Magic Egg Experiment


Did you know that you could make an egg bounce? Try the Magic Egg Experiment and see how it works.

2. Post-vinegar Egg
Egg Bounce Experiment, Woody Thrower

Yes, we know that an egg is so fragile you cannot knock it too hard or it will break. But there is actually a way you can make an egg bounce without breaking it.

Materials

Are you ready to make an egg bounce? You will need the following materials for the experiment:

  • White vinegar
  • Boiled egg
  • Glass jar




Procedures

Take a raw egg and boil it. Place the boiled egg inside the glass jar and pour white vinegar into the jar until the boiled egg is fully immersed in it. Put the lid back on and close the jar tightly. Set it aside and away from direct sunlight for a full day and observe what happens to the egg. Leave it for another week before you drain the egg from the vinegar. Rinse the egg in tap water and dry it.

Discussion

What did you observe when you placed the egg into a jar of vinegar? What did you see after leaving it for one whole day?

If you noticed small bubbles forming around the egg, that is completely normal. After some time you will notice that the bubbles grow bigger and eventually rise to the surface of the white vinegar. After some time, the egg will start to float due to the bubbles that have gathered around it. The shell of the egg then starts to decompose because of the vinegar. After a week has passed, notice that the eggshell has decomposed completely. Once you take it out, feel the texture of the egg. It feels leathery doesn't it? Now, what's even more exciting is that it will bounce if you try to bounce it against the floor. Try it!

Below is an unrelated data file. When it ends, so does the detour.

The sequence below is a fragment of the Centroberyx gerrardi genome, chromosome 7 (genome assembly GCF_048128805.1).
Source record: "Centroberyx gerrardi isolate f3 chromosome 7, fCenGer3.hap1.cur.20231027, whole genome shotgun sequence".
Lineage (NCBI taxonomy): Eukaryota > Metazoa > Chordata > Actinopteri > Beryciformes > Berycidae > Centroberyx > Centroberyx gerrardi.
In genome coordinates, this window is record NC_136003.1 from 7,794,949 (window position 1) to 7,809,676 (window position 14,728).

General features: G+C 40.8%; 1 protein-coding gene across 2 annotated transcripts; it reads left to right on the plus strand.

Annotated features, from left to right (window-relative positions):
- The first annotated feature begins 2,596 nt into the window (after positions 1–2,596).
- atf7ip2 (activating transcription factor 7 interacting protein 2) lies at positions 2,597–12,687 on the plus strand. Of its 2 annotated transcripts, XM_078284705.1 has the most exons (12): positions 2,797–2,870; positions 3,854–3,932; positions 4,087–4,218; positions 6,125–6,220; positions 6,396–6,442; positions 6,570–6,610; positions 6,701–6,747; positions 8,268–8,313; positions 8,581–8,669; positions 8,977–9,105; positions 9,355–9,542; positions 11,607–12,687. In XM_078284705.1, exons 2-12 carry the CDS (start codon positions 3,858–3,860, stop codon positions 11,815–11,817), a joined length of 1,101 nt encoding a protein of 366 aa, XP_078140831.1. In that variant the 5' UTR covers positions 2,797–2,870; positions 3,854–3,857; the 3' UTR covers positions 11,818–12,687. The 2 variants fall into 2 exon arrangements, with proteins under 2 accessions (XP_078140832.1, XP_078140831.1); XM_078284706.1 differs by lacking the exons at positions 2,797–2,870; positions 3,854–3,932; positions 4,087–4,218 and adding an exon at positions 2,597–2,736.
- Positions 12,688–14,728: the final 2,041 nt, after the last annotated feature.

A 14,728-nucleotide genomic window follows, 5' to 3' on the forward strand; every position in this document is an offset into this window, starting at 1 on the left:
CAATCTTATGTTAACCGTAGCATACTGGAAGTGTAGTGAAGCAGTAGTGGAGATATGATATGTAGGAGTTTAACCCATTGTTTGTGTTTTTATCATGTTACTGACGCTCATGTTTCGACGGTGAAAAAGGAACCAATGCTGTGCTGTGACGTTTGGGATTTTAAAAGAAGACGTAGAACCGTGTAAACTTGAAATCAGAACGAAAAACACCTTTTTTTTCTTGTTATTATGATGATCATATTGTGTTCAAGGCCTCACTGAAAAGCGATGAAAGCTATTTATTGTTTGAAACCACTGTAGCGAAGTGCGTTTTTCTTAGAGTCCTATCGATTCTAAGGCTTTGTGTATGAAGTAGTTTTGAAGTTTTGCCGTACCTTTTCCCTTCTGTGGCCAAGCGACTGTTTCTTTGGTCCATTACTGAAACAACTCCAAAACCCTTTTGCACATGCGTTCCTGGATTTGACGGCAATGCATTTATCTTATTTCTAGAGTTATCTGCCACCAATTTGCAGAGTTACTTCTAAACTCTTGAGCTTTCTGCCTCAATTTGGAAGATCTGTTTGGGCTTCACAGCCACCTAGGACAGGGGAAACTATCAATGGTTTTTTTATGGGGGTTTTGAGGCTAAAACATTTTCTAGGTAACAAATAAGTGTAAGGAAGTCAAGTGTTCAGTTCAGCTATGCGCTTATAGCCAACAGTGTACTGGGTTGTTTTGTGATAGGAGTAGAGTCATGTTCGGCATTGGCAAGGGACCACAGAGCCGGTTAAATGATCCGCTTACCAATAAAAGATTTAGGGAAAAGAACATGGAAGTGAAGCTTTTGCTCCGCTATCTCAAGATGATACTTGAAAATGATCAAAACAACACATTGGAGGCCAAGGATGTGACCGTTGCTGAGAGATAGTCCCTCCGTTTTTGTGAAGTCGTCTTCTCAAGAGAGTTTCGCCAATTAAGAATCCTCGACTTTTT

What is Happening?

Now what is the explanation behind this? The Magic Egg experiment actually demonstrates the process of osmosis. Osmosis is the movement of liquid from a solution of lower concentration to a more concentrated solution through a semi-permeable substance. Permeable means fluids or gases are able to pass through the material. In the Magic Egg experiment, the vinegar slowly diffuses through the eggshell until it dissolves it completely leaving the egg rubbery or leathery in texture.

So what is in the vinegar that gives it the ability to dissolve the eggshell? Vinegar is an acid. Specifically, it contains acetic acid, which reacts with calcium - the primary component of eggshell. As the eggshell breaks down, carbon dioxide is produced which appears in the form of bubbles. Leaving the egg immersed in the vinegar will cause its shell to dissolve completely.





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How to cite this article: 

Explorable.com (Apr 25, 2011). Magic Egg Experiment. Retrieved Apr 13, 2017 from Explorable.com: https://explorable.com/magic-egg-experiment

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